Cabin Site Decision

We just returned home our second “work trip” out to Colorado – a weekend specifically planned to make some decisions about the cabin. The first “work trip” was when we went to look for cabins and bought the land.

Jake somehow worked it out so he got to come along with both “work trips” while his older brothers stayed back home with their grandparents. So I guess so far Jake falls last of the three in terms of international travel, but comes in first in terms of time spent in Colorado!

The main purpose of the trip was determine exactly where on the land we wanted to build and how to position the cabin. Neil also showed us where they mapped out the well, the septic, the leach field, and where he’s going to recommend the IREA to bring power in.

All were good, though as always in life, we had to make some compromises with our final decision.

Originally we wanted to position the cabin down closer to the clearing, so that we could have access to the meadow as well as having to cut down fewer trees to get a view.

However, upon arriving at the site, Neil showed us how because of the slope grade, it would be advisable to have the cabin higher up, so that gravity could be used to move waste to the septic naturally, instead of requiring a pump and grinder. We agreed that fewer mechanics to take care of would be better.

So that was one compromise. We moved the cabin down toward the clearing as far as possible to take advantage of meadow & view but without negatively affecting septic.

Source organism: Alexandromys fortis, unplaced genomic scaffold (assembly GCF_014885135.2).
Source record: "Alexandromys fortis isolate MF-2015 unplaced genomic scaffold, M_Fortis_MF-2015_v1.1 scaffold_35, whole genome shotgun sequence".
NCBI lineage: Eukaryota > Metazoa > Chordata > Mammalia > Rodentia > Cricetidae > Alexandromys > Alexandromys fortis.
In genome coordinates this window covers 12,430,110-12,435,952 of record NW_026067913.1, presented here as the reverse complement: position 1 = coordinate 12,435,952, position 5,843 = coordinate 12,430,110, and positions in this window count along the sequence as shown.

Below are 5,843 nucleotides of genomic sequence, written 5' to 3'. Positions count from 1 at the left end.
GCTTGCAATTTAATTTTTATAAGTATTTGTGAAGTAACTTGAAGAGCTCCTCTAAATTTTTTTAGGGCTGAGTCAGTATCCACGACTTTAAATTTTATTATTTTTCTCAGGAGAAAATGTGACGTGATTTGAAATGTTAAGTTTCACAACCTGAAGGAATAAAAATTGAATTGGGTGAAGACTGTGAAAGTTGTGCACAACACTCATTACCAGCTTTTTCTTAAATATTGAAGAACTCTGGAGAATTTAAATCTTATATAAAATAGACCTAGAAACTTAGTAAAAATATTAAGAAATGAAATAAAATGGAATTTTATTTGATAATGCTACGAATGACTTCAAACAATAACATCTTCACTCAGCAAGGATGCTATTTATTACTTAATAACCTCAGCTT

The second was the way the cabin would face. Originally we wanted the cabin to straddle the land so that the front of it faced downhill. However, slope grade proved to be against us in this as well, because we would’ve been trying to make the longer side of the house build into a slope.

After deciding we didn’t want to do extra excavation, slope leveling, and house leveling, we decided instead to flip the original layout of the house, and then have the cabin face perpendicular to the original way we wanted.

Again, compromises that we had to make to make for an easier, more reasonable & less expensive build.

But we were so giddy with delight at the thought that within a year we may be able to start the finishing work on the cabin, that we didn’t mind the compromises. We were too busy dreaming of where on the front porch we’d like to sit and drink our morning tea, and how the boys would be so busy running around in the woods.

We spent about 3 hours standing and walking our land with Neil while we made these decisions. We talked about which trees would need to be taken down. Nick begged for as few trees to be disturbed as possible (something he has said oh, about 100 times already, haha).

Meanwhile Jake (1.5 years old at the time) was having a grand old time making himself familiar with our part of Colorado forest. He climbed all over the fallen branches, frequently sat himself on the mulchy ground, and threw handfuls of dirt over himself and his surroundings. He was truly in his element, our Colorado baby.

We finished the day with tags of what will be the corners of the cabin, and bid Neil a farewell. He hoped to be able to find someone to start clearing trees as soon as possible, then after that, excavation of the foundation would begin!

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Christine
jubilee@firstdaysdigital.com

I'm a dreamer who loves spending lazy days nestled up at home with her husband and three boys. I am always up for meeting new people and learning new things. My absolute biggest passions in life are seeing lives transformed by Jesus and helping people achieve their dreams. Currently, I'm trying learning how to homestead with regenerative agricultural practices, and am thrilled to share our journey in Colorado with you all!